David Ray Roessler was there. The Gooding resident, now 88, is now one of a handful of Magic Valley residents who actually witnessed the Japanese attack on Pearl Harbor that led to the U.S.’s entrance into World War II, 68 years ago.
He argues his memory’s not quite what it used to be. But start up a conversation with him and the tales of a time long past return.
Roessler was chief clerk of the U.S. Army’s 24th Division Signal Office, based out of Schofield Barracks, when the Japanese paid their visit to Hawaii.
Sound asleep, he awakened on the morning of Dec. 7, 1941, to the sound of a plane going down. Running out of the barracks, he saw about 16 two-seat Japanese planes bombing Wheeler Field about two miles away.
Roessler recalls the course of the day in small vignettes. Rushing across a bare field to report to duty, he emptied his .45-caliber handgun at a Japanese plane just 50 feet above him.
“You knew it wouldn’t do any good,” he says today. “But it made you feel better.”
He remembers watching B-17 bombers try to land in the midst of the attack, unarmed planes that simply needed to fuel up. And he was at 24th Division headquarters, he says, when someone brought in proof that one of the attacking planes had been brought down — the hand of a Japanese gunner, still holding the handle of his machine gun. Two men had shot the plane down using a Browning Automatic Rifle.
Of course, Roessler’s memories include much more than just that fateful day. There was the time just before the attack when he served as the telephone runner for two Japanese ambassadors who visited Schofield and were treated to a full parade. There was Dec. 8, 1941, when he and his fellow soldiers sat around radios and listened to President Franklin Roosevelt ask Congress to declare war against Japan.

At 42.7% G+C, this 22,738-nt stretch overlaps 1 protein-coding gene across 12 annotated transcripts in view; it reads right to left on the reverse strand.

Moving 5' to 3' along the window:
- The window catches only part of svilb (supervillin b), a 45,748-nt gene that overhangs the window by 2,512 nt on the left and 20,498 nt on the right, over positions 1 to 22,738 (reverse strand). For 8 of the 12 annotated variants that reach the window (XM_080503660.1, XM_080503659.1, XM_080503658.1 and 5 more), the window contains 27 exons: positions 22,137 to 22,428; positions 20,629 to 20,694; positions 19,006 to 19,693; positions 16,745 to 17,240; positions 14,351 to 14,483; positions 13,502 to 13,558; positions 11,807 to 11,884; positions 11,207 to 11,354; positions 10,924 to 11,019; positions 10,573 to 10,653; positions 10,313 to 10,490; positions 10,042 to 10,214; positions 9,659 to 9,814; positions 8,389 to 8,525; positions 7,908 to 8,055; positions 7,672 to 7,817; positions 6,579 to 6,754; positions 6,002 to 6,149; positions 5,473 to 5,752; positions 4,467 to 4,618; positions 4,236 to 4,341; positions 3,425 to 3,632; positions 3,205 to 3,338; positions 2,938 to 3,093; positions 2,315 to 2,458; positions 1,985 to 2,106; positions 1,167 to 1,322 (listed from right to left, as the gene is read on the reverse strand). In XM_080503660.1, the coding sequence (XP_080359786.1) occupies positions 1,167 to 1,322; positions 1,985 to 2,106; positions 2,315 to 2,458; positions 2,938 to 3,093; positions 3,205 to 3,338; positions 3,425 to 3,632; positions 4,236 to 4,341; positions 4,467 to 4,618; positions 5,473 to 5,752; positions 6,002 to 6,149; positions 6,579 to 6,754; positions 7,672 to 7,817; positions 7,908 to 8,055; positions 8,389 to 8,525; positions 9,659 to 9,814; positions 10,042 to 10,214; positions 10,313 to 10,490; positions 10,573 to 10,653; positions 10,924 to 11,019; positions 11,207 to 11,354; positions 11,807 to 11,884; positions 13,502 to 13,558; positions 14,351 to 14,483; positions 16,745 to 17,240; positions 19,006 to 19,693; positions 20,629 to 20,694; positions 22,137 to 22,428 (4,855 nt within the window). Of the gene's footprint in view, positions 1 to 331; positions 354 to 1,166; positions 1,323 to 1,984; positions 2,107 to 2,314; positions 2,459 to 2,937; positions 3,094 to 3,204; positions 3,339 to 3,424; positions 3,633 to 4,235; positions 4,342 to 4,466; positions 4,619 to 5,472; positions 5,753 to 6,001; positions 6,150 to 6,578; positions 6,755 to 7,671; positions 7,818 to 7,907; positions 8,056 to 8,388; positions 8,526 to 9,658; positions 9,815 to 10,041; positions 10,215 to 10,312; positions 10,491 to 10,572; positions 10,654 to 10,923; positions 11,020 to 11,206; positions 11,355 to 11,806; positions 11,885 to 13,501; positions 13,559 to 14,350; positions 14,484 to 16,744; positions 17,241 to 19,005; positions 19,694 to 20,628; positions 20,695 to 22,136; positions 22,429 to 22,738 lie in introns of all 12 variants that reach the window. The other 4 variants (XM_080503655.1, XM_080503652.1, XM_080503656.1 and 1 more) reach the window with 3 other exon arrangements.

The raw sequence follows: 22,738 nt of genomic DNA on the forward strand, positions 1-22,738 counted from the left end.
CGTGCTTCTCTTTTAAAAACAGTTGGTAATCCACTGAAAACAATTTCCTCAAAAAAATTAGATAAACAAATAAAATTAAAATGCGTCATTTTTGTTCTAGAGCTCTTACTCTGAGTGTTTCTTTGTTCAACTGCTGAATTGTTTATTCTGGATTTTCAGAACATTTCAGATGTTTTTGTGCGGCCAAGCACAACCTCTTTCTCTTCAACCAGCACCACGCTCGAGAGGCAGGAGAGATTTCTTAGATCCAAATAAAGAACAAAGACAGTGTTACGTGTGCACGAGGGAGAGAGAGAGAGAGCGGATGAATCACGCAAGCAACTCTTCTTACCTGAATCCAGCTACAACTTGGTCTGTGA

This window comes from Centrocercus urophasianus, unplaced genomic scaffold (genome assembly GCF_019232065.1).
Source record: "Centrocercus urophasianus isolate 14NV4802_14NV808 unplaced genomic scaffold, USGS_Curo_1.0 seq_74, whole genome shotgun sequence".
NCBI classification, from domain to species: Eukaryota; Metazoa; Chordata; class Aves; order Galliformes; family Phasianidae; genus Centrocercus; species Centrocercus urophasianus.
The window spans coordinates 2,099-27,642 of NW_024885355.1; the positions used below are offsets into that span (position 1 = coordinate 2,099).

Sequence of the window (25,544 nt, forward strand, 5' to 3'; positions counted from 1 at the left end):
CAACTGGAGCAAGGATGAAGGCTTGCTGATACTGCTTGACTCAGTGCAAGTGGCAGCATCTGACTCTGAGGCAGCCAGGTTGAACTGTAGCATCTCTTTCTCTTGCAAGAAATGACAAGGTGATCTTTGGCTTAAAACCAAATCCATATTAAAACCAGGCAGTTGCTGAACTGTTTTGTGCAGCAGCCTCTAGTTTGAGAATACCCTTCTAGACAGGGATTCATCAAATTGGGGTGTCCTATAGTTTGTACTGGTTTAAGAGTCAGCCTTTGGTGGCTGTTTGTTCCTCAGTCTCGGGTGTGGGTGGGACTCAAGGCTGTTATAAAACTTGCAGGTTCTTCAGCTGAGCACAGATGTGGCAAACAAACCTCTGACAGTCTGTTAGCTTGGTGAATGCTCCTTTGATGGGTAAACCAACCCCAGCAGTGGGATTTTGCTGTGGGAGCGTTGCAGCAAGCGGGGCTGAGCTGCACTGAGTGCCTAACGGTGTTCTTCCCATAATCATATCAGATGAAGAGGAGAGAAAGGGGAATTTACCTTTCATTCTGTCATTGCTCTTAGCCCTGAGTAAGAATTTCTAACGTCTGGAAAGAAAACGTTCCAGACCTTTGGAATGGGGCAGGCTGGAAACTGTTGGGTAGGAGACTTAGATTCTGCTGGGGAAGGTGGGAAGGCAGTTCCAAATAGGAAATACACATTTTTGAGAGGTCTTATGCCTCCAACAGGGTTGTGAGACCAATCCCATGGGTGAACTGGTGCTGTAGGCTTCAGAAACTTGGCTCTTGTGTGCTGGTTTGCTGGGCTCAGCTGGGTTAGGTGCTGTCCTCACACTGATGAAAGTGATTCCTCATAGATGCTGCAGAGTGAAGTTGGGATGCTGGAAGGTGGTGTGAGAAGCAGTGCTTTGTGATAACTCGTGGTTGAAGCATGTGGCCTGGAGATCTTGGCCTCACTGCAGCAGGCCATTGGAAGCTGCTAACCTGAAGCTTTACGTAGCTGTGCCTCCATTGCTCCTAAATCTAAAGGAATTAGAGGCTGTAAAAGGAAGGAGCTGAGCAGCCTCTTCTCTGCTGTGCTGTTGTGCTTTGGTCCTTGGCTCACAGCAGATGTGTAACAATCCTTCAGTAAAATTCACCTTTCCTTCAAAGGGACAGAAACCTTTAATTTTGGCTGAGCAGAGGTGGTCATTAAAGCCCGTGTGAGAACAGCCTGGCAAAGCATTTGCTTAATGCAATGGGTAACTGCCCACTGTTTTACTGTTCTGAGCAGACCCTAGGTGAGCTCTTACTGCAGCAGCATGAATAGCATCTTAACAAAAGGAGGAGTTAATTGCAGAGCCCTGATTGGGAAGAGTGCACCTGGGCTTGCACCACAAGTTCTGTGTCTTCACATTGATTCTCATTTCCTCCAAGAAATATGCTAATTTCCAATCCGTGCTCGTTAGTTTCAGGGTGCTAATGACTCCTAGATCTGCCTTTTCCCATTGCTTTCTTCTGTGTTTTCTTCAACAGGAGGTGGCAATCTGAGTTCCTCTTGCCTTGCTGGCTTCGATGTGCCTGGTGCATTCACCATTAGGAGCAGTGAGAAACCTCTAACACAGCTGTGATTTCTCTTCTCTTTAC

And there were the days afterward, when Hawaii was placed under martial law. Roessler remembers that as a confused, chaotic time. Both the military and civilians were scared, he says, and panicked civilians even killed several military guards.
“If they said halt, you’d better halt, or they’d shoot if it was at night,” he says of the guards. “It was rough there for about two weeks.”
Roessler stayed posted at Hawaii for some time, indirectly participating in many events of the war. During early morning calisthenics at Scholfield, for example, he says he watched a B-17 “all shot to heck” at the Battle of Midway fly overhead, preparing to land.
In 1943, he became part of a handful of new joint-assault signal companies sent island-hopping in the Pacific Ocean. He participated in landings on Leyte, Luzon and Okinawa, “always in the first or third wave,” he says.
He left Okinawa in June 1945 as one of about 1,200 men who qualified to be discharged under a point system. But, if not for the development and use of the atomic bomb, he likely would have been called back in he says. The bombs and Japan’s subsequent surrender removed the need for a costly, comprehensive invasion of the nation itself.
“My company was one of the first units that would’ve been on the invasion,” he says.
He stayed in touch with his fellow Pearl Harbor survivors over the year, eventually serving as secretary of the regional chapter of the Pearl Harbor Survivors Association. The chapter, started in 1979, had to be shut down a few years ago for lack of members, he says; in the Magic Valley, he’s only aware of about five survivors still around.
“They’re just all gone,” he says.
He’s happy to share the information in the vast records he kept from the war while he can. But he also realizes the eventual fate of his stories, just like the tales of World War I before it.
“After the war, years later, people don’t realize what they did, you know,” he says of that earlier conflict. “The same thing has happened with Pearl Harbor.”